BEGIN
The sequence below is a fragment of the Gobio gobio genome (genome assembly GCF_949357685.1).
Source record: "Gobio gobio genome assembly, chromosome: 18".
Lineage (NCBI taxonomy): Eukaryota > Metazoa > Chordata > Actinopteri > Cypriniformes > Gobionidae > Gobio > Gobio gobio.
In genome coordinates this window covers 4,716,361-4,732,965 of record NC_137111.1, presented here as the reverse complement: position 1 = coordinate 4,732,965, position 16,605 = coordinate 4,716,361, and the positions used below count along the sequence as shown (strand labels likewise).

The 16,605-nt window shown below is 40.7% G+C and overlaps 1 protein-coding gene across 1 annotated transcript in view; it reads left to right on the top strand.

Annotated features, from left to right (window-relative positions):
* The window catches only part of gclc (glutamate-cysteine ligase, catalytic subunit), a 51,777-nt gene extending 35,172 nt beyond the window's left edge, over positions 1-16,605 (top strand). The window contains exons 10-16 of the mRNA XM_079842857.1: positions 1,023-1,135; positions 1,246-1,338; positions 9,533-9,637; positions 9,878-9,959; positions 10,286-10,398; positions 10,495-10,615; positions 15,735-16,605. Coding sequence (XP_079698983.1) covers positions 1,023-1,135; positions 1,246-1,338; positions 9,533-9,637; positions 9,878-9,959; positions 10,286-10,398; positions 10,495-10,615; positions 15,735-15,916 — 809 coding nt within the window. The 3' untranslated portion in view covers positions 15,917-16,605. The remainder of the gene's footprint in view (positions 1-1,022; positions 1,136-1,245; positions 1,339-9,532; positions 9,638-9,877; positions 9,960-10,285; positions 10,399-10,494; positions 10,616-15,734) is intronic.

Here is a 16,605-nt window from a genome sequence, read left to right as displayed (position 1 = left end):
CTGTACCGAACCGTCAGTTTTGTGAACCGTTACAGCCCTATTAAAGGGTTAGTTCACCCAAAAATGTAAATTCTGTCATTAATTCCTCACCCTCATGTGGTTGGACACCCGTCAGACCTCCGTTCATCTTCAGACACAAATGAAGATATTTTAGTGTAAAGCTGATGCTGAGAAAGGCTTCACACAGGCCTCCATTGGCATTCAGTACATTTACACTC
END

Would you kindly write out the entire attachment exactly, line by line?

The sequence below is a fragment of the Gobio gobio genome (genome assembly GCF_949357685.1).
Source record: "Gobio gobio genome assembly, chromosome: 18".
Lineage (NCBI taxonomy): Eukaryota > Metazoa > Chordata > Actinopteri > Cypriniformes > Gobionidae > Gobio > Gobio gobio.
In genome coordinates this window covers 4,716,361-4,732,965 of record NC_137111.1, presented here as the reverse complement: position 1 = coordinate 4,732,965, position 16,605 = coordinate 4,716,361, and the positions used below count along the sequence as shown (strand labels likewise).

The 16,605-nt window shown below is 40.7% G+C and overlaps 1 protein-coding gene across 1 annotated transcript in view; it reads left to right on the top strand.

Annotated features, from left to right (window-relative positions):
* The window catches only part of gclc (glutamate-cysteine ligase, catalytic subunit), a 51,777-nt gene extending 35,172 nt beyond the window's left edge, over positions 1-16,605 (top strand). The window contains exons 10-16 of the mRNA XM_079842857.1: positions 1,023-1,135; positions 1,246-1,338; positions 9,533-9,637; positions 9,878-9,959; positions 10,286-10,398; positions 10,495-10,615; positions 15,735-16,605. Coding sequence (XP_079698983.1) covers positions 1,023-1,135; positions 1,246-1,338; positions 9,533-9,637; positions 9,878-9,959; positions 10,286-10,398; positions 10,495-10,615; positions 15,735-15,916 — 809 coding nt within the window. The 3' untranslated portion in view covers positions 15,917-16,605. The remainder of the gene's footprint in view (positions 1-1,022; positions 1,136-1,245; positions 1,339-9,532; positions 9,638-9,877; positions 9,960-10,285; positions 10,399-10,494; positions 10,616-15,734) is intronic.

Here is a 16,605-nt window from a genome sequence, read left to right as displayed (position 1 = left end):
CTGTACCGAACCGTCAGTTTTGTGAACCGTTACAGCCCTATTAAAGGGTTAGTTCACCCAAAAATGTAAATTCTGTCATTAATTCCTCACCCTCATGTGGTTGGACACCCGTCAGACCTCCGTTCATCTTCAGACACAAATGAAGATATTTTAGTGTAAAGCTGATGCTGAGAAAGGCTTCACACAGGCCTCCATTGGCATTCAGTACATTTACACTC